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After the Revolution: Prototyping Post-Speciesist Futures
Konstfack, University of Arts, Craft and Design.
Malmö University, Faculty of Culture and Society (KS), Collaborative Future Making (CFM). Malmö University, Faculty of Culture and Society (KS), School of Arts and Communication (K3).
2019 (English)In: Rethinking revolution: Nonhuman animals, antispeciesism, and power, 2019, p. 92-92Conference paper, Oral presentation with published abstract (Refereed)
Abstract [en]

What could a post-speciesist world be like?

Critical Animal Studies activists and scholars have developed convincing counter-arguments to speciesism and animal oppression. These arguments are continuously developed and reshaped through contributions from fields like gender studies, postcolonialism, environmental humanities, and philosophy. This broad range of approaches makes for an diverse and growing body of knowledge on the systematic discrimination, exploitation, and oppression of nonhuman animals, not least regarding the treatment of animals today and in the past. We argue, however, that this knowledge production is significantly more sporadic when it comes to constructive proposals of less speciesist futures. Where are the snapshots from potential futures, and alternative presents, where human-animal relations are radically reconfigured?

We suggest that in working towards an anti-speciesist revolution we need to also be able to imagine what living in a post-speciesist society could be like; and explore creative tactics for bringing these material propositions into being.

These kinds of speculations and constructions of scenarios involve future-oriented contributions from fields such as the arts, design, literature, architecture, and speculative philosophy. In other words, domains that are engaged with envisioning, prototyping, and rehearsing potential futures and alternative presents. In this paper, we discuss a number of works that in different ways materialise reconfigured relations between humans and other species. Examples include utopian artworks by Hartmut Kievert, Ursula Le Guin’s ecofeminist stories, as well as our own design projects on sketching already existing post-speciesist animal-human encounters and redesigning recreational fishing practices. We discuss what tactics are employed by the creators and how their designerly approaches might help in generating new ideas about possible futures. We also introduce and reflect on tools and practices from the design disciplines, such as sketching, prototyping, and design fiction that can be of use for CAS scholar-activists.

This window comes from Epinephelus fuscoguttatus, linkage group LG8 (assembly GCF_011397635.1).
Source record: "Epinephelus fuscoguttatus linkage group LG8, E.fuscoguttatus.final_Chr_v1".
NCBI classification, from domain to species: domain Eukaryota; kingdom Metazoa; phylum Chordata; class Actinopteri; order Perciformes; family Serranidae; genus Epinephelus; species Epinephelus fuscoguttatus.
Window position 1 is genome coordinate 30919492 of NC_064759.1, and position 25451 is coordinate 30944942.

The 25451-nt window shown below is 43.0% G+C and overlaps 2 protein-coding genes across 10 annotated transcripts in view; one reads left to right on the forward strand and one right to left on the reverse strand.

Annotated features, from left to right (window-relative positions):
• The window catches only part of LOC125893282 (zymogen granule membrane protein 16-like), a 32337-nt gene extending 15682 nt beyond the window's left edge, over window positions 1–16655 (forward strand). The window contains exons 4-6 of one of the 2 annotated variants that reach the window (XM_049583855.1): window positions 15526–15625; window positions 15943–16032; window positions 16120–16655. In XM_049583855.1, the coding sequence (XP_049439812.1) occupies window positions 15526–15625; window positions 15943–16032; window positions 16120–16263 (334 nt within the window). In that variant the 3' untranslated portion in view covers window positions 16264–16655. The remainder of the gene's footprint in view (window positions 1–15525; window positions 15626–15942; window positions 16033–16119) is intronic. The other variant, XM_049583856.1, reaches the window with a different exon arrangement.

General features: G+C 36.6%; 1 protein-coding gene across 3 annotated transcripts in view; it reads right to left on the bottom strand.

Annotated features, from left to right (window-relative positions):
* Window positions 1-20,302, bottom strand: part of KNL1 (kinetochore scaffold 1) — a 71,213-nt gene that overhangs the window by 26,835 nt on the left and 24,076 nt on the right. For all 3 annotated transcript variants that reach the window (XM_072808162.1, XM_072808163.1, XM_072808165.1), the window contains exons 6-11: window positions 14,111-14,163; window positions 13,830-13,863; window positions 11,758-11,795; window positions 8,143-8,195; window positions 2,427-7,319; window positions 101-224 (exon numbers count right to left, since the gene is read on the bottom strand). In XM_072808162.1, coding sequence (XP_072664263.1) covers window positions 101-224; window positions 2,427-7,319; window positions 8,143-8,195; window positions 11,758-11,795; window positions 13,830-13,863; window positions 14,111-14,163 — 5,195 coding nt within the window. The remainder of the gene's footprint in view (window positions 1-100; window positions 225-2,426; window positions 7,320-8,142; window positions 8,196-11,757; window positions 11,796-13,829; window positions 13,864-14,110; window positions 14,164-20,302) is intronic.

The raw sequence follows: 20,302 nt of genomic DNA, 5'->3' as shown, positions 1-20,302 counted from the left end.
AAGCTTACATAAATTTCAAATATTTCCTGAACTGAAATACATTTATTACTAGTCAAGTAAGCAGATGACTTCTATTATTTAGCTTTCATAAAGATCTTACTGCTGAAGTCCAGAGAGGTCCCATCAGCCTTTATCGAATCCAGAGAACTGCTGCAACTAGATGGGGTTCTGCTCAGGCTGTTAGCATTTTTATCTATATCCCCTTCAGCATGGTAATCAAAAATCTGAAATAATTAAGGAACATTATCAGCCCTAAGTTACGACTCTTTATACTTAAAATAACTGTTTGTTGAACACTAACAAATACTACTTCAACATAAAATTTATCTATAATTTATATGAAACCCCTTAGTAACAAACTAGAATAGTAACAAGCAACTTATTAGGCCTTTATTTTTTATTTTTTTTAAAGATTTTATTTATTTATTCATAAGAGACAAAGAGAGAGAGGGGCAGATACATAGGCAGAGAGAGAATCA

Importantly, an affirmative approach of imagining post-speciesist futures does not come without risk. It can be argued that constructive, at times hopeful, projects distract from militating against the currently dim situation that billions of animals face daily. It can also be argued that we are nowhere near attaining a world that can be considered hopeful for most animals on our planet. Shouldn’t we focus on bringing about the revolution before speculating on its aftermath?

We argue that research and activism against speciesism ought to be complemented by constructive scenarios for post-speciesist futures. We seek to contribute to the field of Critical Animal Studies by calling for and articulating a stronger speculative and imaginative strand of CAS, without blunting the urgency and critical edge of the field.

Place, publisher, year, edition, pages
2019. p. 92-92
Keywords [en]
Critical Animal Studies, Design, Speciesism
National Category
Other Humanities not elsewhere specified
Identifiers
URN: urn:nbn:se:mau:diva-17701OAI: oai:DiVA.org:mau-17701DiVA, id: diva2:1453519
Conference
6th Conference of the European Association for Critical Animal Studies (EACAS), Barcelona, 22-24 May 2019.
Note

Presented by Erik Sandelin.

Available from: 2020-07-10 Created: 2020-07-10 Last updated: 2020-07-15Bibliographically approved

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Westerlaken, Michelle

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